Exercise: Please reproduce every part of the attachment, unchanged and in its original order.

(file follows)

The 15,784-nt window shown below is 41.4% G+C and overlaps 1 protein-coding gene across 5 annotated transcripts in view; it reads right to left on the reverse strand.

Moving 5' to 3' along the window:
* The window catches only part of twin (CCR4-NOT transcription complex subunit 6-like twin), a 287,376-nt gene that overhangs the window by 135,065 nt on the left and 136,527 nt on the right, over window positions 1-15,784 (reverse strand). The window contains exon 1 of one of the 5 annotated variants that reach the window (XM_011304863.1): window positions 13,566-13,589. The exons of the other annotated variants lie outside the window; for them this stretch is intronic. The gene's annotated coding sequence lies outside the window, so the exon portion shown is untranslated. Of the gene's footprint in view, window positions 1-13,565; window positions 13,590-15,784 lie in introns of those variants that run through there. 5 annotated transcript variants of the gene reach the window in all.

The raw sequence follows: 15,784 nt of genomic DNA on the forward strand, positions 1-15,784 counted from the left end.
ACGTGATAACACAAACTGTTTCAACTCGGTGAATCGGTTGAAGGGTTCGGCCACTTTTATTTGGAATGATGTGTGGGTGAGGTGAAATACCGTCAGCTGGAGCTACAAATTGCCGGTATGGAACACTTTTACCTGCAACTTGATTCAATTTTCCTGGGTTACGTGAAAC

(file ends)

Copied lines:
The 15,784-nt window shown below is 41.4% G+C and overlaps 1 protein-coding gene across 5 annotated transcripts in view; it reads right to left on the reverse strand.

Moving 5' to 3' along the window:
* The window catches only part of twin (CCR4-NOT transcription complex subunit 6-like twin), a 287,376-nt gene that overhangs the window by 135,065 nt on the left and 136,527 nt on the right, over window positions 1-15,784 (reverse strand). The window contains exon 1 of one of the 5 annotated variants that reach the window (XM_011304863.1): window positions 13,566-13,589. The exons of the other annotated variants lie outside the window; for them this stretch is intronic. The gene's annotated coding sequence lies outside the window, so the exon portion shown is untranslated. Of the gene's footprint in view, window positions 1-13,565; window positions 13,590-15,784 lie in introns of those variants that run through there. 5 annotated transcript variants of the gene reach the window in all.

The raw sequence follows: 15,784 nt of genomic DNA on the forward strand, positions 1-15,784 counted from the left end.
ACGTGATAACACAAACTGTTTCAACTCGGTGAATCGGTTGAAGGGTTCGGCCACTTTTATTTGGAATGATGTGTGGGTGAGGTGAAATACCGTCAGCTGGAGCTACAAATTGCCGGTATGGAACACTTTTACCTGCAACTTGATTCAATTTTCCTGGGTTACGTGAAAC